Photo: Sunni Brown teaches us to make the connection between doodling and thinking, sketching and problem solving. Applying visual language to life.

Read More

Invisible Fields

From Domus An interview from Barcelona by Ethel Baraona Pohl

I  see this exhibition, which I will only be able to see by means of its representation in images from cyberspace, as a tangible sign of the distorted relationship we have the technologies which both bind and isolate us. A the very time we see this massive increase in invisible wave and electromagnetic fields filling all the available space we are made aware by microbiologists that we were always surrounded by fields of the microbial clouds that make up our atmosphere and the rhizosphere below it and permeate our bodies and all the objects that make up the biosphere. Ironically both these large scale urban electromagnetic fields and our fossil fuel  activities,  themselves the results of ancient sunlight stored by living organisms,  have polluted and killed off incomprehensible numbers of the very microbes we depend on for our livelihood in the soils and atmosphere and in our bodies (seeInteractivos? Garage Astrobiology – Microbes and EMF. 

Maybe it is time we became aware of this relationship – is it in fact not more important of our survival than these transient communication waves – after all when we examine what is being transmitted how much of it has any real value. In the words of Frank Zappa talking about Television : “I may be vile and pernicious , but you can’t look away! Don’t touch that dial folks, I’m the slime oozing out of your TV set,”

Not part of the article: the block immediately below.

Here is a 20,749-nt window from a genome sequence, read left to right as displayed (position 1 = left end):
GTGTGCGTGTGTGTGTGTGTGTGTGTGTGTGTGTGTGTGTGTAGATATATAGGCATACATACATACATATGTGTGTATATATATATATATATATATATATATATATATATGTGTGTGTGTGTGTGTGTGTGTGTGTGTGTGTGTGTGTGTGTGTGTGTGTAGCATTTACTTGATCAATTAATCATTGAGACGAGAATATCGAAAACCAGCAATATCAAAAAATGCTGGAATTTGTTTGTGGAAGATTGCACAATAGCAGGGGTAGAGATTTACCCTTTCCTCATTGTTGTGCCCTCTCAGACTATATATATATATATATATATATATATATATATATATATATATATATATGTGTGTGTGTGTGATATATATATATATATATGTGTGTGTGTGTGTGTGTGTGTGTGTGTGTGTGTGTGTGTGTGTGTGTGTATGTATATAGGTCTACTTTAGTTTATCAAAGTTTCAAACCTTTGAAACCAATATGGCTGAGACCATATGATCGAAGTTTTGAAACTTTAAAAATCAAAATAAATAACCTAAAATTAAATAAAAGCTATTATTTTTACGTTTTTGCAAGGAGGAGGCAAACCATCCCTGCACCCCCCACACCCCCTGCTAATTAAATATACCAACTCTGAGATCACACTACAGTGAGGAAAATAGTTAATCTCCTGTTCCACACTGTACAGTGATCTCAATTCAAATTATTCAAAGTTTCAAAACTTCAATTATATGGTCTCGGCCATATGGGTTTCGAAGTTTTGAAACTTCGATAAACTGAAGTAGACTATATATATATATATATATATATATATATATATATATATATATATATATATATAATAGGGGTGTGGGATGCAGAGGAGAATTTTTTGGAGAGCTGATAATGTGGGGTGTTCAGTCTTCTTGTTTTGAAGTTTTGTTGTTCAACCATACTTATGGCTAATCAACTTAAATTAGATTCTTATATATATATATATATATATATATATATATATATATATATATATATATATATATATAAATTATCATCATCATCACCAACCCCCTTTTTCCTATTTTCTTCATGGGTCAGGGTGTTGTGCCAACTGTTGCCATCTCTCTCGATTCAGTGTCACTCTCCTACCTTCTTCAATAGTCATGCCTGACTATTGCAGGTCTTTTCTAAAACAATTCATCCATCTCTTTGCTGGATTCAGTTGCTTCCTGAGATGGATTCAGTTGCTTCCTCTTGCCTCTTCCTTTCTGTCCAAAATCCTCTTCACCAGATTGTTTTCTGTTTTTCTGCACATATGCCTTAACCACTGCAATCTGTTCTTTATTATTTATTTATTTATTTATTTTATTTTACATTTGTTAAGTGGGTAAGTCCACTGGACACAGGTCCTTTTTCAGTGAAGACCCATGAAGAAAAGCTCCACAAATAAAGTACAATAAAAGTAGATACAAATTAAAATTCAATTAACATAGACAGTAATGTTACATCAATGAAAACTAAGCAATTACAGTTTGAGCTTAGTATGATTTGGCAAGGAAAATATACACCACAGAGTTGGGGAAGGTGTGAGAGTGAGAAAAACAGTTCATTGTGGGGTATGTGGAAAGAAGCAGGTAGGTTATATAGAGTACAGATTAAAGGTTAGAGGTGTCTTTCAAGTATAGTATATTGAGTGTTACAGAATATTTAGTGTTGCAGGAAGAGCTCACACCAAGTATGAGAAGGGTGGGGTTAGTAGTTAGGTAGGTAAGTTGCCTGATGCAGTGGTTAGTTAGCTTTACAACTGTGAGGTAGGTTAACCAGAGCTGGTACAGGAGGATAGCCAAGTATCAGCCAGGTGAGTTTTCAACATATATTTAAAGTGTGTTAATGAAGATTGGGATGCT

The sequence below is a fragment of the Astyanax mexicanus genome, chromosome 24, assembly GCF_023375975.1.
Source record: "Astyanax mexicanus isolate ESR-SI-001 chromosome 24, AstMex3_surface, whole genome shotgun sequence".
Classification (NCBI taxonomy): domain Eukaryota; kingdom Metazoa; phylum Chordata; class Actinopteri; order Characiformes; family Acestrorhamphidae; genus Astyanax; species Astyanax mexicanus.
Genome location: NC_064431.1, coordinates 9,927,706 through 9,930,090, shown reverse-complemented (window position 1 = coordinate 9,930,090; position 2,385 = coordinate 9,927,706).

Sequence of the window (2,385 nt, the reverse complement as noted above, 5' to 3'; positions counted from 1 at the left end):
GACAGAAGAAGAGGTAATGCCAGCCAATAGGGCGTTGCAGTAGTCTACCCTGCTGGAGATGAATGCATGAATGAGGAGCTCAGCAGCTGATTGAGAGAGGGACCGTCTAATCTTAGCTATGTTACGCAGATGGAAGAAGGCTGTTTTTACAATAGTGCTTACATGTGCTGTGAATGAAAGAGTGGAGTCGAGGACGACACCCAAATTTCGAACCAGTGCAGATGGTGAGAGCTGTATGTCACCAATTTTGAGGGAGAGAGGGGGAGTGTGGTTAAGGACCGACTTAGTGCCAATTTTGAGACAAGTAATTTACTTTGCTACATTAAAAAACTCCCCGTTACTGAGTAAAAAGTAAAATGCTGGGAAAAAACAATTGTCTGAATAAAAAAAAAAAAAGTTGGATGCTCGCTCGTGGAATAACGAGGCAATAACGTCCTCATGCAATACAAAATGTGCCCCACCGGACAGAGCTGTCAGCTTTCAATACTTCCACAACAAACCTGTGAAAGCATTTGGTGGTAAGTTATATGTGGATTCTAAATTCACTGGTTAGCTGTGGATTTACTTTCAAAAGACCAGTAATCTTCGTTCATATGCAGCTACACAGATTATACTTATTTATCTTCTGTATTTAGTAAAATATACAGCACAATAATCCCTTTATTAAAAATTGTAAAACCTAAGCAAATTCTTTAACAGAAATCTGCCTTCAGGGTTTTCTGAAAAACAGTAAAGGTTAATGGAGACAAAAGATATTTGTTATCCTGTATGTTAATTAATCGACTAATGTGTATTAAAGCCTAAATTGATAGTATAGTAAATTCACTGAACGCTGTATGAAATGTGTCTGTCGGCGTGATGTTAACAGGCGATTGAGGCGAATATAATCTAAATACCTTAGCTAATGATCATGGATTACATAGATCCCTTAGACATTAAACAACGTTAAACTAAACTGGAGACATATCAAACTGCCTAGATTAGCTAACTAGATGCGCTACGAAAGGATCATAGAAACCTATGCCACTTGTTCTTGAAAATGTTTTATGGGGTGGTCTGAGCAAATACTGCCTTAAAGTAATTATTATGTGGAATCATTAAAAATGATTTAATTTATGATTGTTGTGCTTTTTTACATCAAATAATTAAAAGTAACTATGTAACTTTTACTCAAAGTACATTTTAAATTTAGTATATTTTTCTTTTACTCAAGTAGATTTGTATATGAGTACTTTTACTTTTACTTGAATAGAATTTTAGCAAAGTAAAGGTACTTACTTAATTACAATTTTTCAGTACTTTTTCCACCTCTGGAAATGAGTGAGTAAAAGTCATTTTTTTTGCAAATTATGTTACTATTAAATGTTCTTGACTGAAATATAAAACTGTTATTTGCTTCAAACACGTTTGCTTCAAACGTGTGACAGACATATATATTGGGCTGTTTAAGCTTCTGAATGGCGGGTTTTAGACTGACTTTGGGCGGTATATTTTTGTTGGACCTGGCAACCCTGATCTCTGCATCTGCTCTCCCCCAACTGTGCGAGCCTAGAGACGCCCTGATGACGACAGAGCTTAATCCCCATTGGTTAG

I s this what these fields contain and imply – our serfdom to the consumption system – or our empowerment to resist and reform it?

Clara Boj and Diego Diaz, Observatorio, Interactive installation, 2008

We inhabit intangible territories. The networks of invisible infrastructures which surrounds our world are extensive and growing day by day. In this context, Invisible Fields explores how the understanding of our world and our cosmos has been transformed by the study of radio waves. For a better understanding of this concept, José Luis de Vicente and Honor Harger have curated the exhibition starting with the invention of telecommunication technology at the end of the 19th century, and explaining how the radio spectrum became a tool for rethinking the world we live in. A world within an enigmatic landscape where there’s no geographical distance and is based on technologies of information and communication.

On this context of enigmatic topologies which has been there for more than a century, the projects presented at this exhibition simply makes visible the territories created by invisible waves. As Lucy Bullivant pointed in 2005 [1]:

“Electromagnetic space—also called Hertzian space—is physical and nonvirtual. It consists of a ghostly poetic ecology that exists just beyond our familiar perceptual limits.”

Read More

As brain pathways deteriorate, so does our memory

Memory loss with aging especially short term memory – the kind that makes us forget peoples names and that makes my 92 year old mom repeat her stories to us over and over, are common to us all as we get on in life, and research such as reported here from John Hopkins University is interesting, but I am concerned that the focus of research is on cures and mitigation with drugs, is there any work here or elsewhere that is investigating the role of use of the brain, memory exercises and even possibly dietary issues in reduction of brain pathway deterioration?